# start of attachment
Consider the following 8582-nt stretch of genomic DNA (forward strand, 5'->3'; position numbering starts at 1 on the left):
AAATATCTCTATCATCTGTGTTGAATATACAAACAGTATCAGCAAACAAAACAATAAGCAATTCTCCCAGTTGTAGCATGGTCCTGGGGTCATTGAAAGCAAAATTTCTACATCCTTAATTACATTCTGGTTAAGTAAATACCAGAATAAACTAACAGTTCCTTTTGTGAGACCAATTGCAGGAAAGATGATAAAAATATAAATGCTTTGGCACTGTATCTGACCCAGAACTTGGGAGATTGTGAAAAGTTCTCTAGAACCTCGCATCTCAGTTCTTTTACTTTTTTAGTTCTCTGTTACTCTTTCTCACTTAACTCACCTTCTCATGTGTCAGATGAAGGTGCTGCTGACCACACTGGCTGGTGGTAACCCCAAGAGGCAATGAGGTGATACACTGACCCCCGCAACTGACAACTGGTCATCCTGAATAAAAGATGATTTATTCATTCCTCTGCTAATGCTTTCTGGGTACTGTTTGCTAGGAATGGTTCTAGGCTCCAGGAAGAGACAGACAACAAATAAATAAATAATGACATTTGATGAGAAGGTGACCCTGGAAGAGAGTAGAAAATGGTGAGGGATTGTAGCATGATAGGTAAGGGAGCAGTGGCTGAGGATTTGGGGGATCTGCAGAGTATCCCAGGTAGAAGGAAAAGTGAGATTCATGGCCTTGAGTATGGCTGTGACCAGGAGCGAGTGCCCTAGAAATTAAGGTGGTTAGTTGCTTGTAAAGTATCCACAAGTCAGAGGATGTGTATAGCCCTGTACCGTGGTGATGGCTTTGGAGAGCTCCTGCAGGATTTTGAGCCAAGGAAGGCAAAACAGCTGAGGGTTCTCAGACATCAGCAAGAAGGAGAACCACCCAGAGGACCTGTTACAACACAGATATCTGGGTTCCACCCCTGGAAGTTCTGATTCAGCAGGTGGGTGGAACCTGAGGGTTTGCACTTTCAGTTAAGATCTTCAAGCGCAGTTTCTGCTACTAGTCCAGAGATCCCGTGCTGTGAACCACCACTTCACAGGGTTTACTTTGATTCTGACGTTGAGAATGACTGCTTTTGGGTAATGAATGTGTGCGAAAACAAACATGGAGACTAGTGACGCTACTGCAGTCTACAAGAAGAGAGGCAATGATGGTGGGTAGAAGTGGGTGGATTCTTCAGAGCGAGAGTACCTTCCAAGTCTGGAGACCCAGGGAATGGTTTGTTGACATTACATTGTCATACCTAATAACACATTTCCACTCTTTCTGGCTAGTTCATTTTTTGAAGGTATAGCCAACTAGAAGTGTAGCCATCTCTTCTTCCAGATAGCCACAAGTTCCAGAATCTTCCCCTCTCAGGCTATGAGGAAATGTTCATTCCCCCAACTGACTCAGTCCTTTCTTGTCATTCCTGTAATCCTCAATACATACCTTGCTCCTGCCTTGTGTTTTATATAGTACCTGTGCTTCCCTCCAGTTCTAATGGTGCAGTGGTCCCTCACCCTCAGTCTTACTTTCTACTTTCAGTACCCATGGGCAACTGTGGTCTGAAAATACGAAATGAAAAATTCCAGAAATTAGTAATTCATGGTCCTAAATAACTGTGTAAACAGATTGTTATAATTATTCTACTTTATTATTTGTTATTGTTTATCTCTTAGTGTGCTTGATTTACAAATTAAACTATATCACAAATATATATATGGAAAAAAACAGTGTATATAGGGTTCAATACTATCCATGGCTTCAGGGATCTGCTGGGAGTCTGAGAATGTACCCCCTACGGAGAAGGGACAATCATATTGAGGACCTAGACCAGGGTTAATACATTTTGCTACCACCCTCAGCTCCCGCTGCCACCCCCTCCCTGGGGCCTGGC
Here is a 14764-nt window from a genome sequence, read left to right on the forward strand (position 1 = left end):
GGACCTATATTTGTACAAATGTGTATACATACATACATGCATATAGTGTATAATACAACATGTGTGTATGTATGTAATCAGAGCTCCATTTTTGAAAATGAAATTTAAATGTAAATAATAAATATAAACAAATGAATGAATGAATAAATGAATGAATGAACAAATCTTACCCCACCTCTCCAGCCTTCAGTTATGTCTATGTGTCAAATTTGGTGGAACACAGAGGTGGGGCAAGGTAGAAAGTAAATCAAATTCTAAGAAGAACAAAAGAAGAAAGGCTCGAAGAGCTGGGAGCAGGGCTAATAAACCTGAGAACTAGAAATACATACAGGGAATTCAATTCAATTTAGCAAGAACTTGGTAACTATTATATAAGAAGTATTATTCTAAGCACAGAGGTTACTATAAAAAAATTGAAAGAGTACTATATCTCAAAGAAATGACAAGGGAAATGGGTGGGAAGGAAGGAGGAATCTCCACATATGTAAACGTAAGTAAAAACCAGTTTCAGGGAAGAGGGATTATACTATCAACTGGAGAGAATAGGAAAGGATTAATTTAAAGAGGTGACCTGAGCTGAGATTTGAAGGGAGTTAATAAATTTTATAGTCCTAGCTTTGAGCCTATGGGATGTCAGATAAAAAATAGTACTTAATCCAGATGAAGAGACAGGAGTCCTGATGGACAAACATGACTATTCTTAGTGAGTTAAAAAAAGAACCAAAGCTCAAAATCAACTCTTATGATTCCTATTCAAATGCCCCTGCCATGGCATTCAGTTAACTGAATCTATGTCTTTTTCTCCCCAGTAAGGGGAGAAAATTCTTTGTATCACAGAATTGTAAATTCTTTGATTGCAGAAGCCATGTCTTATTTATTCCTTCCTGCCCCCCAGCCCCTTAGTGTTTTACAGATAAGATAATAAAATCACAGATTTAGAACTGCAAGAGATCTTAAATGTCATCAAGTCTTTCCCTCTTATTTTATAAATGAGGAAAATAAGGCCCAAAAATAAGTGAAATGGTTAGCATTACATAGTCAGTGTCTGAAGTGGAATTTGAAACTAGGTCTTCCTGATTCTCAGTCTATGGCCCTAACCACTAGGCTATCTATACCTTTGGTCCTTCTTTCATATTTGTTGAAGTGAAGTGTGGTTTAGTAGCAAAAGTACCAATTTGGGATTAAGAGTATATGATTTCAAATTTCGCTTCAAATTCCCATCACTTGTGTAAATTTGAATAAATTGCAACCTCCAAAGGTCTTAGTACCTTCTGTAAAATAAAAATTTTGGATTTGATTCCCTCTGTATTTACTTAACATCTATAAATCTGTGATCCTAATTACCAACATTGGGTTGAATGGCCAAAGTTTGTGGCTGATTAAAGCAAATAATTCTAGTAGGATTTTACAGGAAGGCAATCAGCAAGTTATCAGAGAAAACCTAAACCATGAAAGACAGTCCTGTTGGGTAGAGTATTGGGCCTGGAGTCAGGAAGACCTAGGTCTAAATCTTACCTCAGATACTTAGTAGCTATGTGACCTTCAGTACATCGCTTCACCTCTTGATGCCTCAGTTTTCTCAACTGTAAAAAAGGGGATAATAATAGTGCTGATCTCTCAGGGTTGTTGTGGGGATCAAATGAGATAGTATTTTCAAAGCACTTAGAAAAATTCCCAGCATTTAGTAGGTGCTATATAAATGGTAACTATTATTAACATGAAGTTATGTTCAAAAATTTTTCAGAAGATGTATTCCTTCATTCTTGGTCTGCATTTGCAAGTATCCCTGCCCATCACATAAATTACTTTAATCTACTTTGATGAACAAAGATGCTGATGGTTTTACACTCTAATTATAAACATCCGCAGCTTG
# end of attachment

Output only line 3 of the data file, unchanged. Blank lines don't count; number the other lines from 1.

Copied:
Here is a 14764-nt window from a genome sequence, read left to right on the forward strand (position 1 = left end):